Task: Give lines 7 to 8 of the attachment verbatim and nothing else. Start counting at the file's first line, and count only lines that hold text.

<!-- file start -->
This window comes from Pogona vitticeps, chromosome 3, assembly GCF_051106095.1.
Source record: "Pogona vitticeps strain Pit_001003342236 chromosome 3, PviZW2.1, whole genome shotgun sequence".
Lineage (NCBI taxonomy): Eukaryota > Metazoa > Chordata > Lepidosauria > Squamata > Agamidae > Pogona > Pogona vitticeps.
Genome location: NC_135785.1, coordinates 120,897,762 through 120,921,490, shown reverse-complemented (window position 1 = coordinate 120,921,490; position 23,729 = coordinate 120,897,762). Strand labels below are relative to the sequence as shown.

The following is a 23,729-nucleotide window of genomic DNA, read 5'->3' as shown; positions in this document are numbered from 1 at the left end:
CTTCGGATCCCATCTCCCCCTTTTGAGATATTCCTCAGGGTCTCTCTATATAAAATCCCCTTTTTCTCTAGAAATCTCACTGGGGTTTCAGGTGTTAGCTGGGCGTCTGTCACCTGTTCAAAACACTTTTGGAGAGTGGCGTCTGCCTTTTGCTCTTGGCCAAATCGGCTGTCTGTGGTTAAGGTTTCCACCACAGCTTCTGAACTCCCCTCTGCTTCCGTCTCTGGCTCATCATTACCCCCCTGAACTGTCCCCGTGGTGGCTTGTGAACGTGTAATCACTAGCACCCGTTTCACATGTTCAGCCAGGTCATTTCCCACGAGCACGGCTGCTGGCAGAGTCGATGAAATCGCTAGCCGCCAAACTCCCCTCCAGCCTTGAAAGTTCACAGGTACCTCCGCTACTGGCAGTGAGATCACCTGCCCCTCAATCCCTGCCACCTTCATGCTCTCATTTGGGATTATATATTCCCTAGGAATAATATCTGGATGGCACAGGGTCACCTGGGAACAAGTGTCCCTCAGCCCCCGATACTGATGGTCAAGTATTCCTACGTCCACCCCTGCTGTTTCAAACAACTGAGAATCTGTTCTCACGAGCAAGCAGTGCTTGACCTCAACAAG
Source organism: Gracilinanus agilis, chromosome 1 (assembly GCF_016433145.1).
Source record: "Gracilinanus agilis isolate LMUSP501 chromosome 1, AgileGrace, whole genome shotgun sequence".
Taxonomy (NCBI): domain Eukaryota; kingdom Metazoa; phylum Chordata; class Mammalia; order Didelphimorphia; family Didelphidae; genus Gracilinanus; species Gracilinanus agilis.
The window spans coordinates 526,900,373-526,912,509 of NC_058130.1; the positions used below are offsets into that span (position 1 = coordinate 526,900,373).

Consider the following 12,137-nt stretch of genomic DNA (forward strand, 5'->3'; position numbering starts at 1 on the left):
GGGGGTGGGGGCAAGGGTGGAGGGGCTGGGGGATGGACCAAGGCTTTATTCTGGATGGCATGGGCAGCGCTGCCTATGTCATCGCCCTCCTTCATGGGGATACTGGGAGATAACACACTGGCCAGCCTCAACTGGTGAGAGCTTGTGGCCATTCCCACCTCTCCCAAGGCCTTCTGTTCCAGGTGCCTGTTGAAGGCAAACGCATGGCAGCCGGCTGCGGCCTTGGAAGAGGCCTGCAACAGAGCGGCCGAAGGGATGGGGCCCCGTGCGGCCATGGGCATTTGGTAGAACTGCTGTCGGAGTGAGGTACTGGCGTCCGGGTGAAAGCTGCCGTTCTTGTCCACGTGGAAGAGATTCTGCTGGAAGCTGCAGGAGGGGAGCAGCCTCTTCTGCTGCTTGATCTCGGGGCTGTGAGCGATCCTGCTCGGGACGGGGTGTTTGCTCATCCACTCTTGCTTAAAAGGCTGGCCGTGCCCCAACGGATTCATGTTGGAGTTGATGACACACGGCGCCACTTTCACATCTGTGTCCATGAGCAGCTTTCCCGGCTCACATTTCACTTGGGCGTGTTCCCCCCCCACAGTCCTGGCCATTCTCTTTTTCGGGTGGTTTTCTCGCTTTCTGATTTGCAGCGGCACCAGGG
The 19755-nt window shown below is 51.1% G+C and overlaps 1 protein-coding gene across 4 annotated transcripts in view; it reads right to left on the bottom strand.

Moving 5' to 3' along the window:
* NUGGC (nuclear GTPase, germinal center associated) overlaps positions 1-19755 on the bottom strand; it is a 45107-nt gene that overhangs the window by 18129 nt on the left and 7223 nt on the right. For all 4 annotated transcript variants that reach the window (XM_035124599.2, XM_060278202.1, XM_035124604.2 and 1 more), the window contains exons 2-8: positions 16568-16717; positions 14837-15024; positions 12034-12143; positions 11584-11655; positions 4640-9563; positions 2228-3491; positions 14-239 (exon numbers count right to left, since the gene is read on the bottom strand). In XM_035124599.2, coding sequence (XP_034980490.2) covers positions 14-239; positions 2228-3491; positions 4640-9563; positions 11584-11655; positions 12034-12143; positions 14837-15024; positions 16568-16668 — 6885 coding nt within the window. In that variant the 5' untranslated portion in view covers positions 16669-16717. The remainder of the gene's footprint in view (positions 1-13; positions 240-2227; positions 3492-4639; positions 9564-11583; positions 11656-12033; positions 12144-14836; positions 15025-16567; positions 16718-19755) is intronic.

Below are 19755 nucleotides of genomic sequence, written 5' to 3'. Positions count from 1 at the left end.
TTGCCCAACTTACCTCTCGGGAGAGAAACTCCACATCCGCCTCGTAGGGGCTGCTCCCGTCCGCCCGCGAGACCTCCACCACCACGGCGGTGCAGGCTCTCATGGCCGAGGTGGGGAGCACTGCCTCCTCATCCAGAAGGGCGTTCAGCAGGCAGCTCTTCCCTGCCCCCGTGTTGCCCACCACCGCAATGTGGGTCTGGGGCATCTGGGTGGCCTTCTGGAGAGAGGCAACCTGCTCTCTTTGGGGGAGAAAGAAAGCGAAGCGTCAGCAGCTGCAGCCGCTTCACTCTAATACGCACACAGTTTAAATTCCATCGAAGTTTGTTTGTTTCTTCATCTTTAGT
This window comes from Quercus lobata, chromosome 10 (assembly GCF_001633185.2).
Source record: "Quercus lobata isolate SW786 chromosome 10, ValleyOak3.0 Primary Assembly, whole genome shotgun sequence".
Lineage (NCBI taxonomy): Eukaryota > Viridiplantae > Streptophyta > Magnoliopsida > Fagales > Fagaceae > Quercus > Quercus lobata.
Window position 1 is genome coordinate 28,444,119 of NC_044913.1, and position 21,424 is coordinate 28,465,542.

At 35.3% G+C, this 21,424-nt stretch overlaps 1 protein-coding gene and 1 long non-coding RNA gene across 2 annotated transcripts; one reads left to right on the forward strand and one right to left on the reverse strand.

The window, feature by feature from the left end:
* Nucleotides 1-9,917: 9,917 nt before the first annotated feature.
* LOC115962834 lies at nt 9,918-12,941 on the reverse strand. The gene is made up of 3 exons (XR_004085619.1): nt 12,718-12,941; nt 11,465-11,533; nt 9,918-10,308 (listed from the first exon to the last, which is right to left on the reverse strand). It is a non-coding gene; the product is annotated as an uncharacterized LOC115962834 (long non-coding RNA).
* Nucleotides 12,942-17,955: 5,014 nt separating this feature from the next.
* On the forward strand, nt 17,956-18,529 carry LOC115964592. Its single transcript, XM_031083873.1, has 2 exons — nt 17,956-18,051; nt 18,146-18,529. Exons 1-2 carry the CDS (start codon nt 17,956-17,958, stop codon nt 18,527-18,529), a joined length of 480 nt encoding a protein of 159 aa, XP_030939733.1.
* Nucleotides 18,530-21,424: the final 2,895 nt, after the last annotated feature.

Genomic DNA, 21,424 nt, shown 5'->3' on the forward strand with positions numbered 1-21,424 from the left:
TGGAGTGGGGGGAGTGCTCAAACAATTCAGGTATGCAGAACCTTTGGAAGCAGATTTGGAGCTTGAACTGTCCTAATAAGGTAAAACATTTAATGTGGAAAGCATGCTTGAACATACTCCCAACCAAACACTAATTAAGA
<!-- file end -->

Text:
Source organism: Gracilinanus agilis, chromosome 1 (assembly GCF_016433145.1).
Source record: "Gracilinanus agilis isolate LMUSP501 chromosome 1, AgileGrace, whole genome shotgun sequence".